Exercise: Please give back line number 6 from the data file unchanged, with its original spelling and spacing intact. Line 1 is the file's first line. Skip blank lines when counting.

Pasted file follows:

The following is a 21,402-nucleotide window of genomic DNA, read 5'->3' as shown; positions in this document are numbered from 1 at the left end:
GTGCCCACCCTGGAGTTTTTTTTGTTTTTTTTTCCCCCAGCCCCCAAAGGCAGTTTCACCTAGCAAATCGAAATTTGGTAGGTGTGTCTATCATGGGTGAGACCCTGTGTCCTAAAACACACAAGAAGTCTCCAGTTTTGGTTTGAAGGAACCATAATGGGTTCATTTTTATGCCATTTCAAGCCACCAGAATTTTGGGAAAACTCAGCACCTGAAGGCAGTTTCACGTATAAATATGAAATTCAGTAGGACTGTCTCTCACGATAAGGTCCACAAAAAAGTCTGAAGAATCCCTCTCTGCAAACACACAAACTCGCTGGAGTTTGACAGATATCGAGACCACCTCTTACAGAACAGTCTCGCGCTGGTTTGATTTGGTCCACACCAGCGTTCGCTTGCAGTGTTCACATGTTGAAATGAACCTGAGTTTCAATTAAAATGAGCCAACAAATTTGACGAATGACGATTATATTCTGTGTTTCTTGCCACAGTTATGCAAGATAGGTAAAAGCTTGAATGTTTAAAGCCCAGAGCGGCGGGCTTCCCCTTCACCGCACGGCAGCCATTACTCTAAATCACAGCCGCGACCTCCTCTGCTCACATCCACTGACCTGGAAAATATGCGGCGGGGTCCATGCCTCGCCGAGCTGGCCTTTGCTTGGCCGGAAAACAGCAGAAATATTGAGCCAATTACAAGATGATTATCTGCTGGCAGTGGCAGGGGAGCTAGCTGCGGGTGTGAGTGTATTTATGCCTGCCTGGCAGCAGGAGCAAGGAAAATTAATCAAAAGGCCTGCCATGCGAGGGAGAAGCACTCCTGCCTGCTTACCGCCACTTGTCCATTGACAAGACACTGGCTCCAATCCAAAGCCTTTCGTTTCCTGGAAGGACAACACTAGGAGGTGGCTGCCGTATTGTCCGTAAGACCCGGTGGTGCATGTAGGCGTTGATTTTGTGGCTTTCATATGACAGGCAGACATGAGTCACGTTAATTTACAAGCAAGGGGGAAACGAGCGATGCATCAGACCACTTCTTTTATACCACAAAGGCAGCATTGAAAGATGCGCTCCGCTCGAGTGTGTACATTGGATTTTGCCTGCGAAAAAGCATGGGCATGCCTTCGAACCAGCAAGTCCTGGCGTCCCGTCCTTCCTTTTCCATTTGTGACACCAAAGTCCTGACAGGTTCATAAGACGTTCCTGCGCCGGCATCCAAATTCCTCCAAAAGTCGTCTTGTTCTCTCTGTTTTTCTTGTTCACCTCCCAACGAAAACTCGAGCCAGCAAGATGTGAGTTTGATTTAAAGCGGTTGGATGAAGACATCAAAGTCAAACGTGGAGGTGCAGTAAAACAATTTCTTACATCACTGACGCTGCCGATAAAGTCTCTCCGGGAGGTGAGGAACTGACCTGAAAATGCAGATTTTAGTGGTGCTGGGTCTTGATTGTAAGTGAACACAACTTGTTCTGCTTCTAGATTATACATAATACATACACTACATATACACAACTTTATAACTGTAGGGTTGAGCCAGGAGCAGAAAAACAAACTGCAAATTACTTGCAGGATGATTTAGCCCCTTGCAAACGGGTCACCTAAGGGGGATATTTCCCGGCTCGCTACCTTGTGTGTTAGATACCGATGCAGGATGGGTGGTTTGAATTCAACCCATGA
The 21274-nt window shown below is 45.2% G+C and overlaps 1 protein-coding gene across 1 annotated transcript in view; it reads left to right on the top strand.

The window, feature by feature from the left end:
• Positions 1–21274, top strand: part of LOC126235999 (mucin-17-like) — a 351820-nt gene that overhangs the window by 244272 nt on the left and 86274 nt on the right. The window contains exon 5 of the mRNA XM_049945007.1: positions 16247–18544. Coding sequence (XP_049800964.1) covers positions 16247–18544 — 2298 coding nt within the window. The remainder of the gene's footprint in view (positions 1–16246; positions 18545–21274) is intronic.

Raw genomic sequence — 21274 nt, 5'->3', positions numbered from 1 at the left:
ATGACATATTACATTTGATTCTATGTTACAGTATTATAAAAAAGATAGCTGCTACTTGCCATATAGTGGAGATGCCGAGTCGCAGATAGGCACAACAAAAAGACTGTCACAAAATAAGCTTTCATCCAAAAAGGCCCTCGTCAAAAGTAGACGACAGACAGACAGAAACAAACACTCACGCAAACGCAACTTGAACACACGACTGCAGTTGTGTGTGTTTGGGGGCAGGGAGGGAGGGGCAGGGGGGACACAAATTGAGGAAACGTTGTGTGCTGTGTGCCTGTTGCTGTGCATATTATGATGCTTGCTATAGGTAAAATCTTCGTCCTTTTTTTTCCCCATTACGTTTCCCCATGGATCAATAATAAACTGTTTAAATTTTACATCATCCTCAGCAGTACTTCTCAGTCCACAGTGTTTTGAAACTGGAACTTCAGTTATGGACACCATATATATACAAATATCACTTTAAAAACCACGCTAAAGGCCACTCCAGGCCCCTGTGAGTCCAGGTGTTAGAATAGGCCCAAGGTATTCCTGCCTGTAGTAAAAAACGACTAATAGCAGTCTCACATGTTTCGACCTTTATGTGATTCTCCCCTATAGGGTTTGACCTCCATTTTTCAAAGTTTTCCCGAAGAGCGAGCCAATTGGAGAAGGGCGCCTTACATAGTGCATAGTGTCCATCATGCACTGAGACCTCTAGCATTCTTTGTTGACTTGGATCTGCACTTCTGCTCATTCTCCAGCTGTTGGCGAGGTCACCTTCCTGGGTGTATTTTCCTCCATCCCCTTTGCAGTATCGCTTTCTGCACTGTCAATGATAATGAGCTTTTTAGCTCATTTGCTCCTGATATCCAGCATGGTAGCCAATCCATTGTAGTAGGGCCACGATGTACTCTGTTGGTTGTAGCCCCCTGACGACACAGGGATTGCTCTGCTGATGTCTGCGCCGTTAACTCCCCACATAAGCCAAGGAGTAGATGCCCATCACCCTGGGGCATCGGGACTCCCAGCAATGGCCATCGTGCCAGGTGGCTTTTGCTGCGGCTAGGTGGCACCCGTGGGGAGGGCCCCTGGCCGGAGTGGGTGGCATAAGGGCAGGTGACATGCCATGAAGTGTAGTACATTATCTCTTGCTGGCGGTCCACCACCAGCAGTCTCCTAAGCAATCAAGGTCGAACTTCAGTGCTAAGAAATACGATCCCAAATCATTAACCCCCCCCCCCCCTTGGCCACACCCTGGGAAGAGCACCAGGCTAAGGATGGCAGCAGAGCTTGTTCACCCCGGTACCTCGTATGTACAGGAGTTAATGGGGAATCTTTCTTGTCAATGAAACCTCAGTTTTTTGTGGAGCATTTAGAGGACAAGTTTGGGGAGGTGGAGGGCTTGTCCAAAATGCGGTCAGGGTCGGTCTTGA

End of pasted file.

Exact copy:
Raw genomic sequence — 21274 nt, 5'->3', positions numbered from 1 at the left: